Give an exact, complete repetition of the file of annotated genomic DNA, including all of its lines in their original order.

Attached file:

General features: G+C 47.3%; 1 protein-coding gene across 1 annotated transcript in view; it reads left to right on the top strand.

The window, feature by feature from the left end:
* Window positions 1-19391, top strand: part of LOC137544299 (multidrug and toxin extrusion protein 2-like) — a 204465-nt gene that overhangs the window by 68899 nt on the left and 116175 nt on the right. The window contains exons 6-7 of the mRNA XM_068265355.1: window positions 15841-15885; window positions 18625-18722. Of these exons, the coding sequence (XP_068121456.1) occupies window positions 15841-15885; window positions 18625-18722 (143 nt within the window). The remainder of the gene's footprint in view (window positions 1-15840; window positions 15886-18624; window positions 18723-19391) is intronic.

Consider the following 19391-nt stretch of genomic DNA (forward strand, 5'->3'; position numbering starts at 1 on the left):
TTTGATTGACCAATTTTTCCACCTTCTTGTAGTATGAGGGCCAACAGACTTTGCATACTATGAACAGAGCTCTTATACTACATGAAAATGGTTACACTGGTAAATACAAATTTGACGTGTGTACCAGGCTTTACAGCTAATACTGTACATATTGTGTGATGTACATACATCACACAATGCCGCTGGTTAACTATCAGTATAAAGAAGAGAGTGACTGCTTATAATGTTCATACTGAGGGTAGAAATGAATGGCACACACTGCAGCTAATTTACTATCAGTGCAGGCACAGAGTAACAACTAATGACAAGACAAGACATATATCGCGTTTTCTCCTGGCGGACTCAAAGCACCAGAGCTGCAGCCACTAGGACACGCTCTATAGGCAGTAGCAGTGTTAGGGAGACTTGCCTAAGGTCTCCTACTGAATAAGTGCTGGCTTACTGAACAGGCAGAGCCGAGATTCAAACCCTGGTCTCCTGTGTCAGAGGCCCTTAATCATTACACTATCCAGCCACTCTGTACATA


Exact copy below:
General features: G+C 47.3%; 1 protein-coding gene across 1 annotated transcript in view; it reads left to right on the top strand.

The window, feature by feature from the left end:
* Window positions 1-19391, top strand: part of LOC137544299 (multidrug and toxin extrusion protein 2-like) — a 204465-nt gene that overhangs the window by 68899 nt on the left and 116175 nt on the right. The window contains exons 6-7 of the mRNA XM_068265355.1: window positions 15841-15885; window positions 18625-18722. Of these exons, the coding sequence (XP_068121456.1) occupies window positions 15841-15885; window positions 18625-18722 (143 nt within the window). The remainder of the gene's footprint in view (window positions 1-15840; window positions 15886-18624; window positions 18723-19391) is intronic.

Consider the following 19391-nt stretch of genomic DNA (forward strand, 5'->3'; position numbering starts at 1 on the left):
TTTGATTGACCAATTTTTCCACCTTCTTGTAGTATGAGGGCCAACAGACTTTGCATACTATGAACAGAGCTCTTATACTACATGAAAATGGTTACACTGGTAAATACAAATTTGACGTGTGTACCAGGCTTTACAGCTAATACTGTACATATTGTGTGATGTACATACATCACACAATGCCGCTGGTTAACTATCAGTATAAAGAAGAGAGTGACTGCTTATAATGTTCATACTGAGGGTAGAAATGAATGGCACACACTGCAGCTAATTTACTATCAGTGCAGGCACAGAGTAACAACTAATGACAAGACAAGACATATATCGCGTTTTCTCCTGGCGGACTCAAAGCACCAGAGCTGCAGCCACTAGGACACGCTCTATAGGCAGTAGCAGTGTTAGGGAGACTTGCCTAAGGTCTCCTACTGAATAAGTGCTGGCTTACTGAACAGGCAGAGCCGAGATTCAAACCCTGGTCTCCTGTGTCAGAGGCCCTTAATCATTACACTATCCAGCCACTCTGTACATA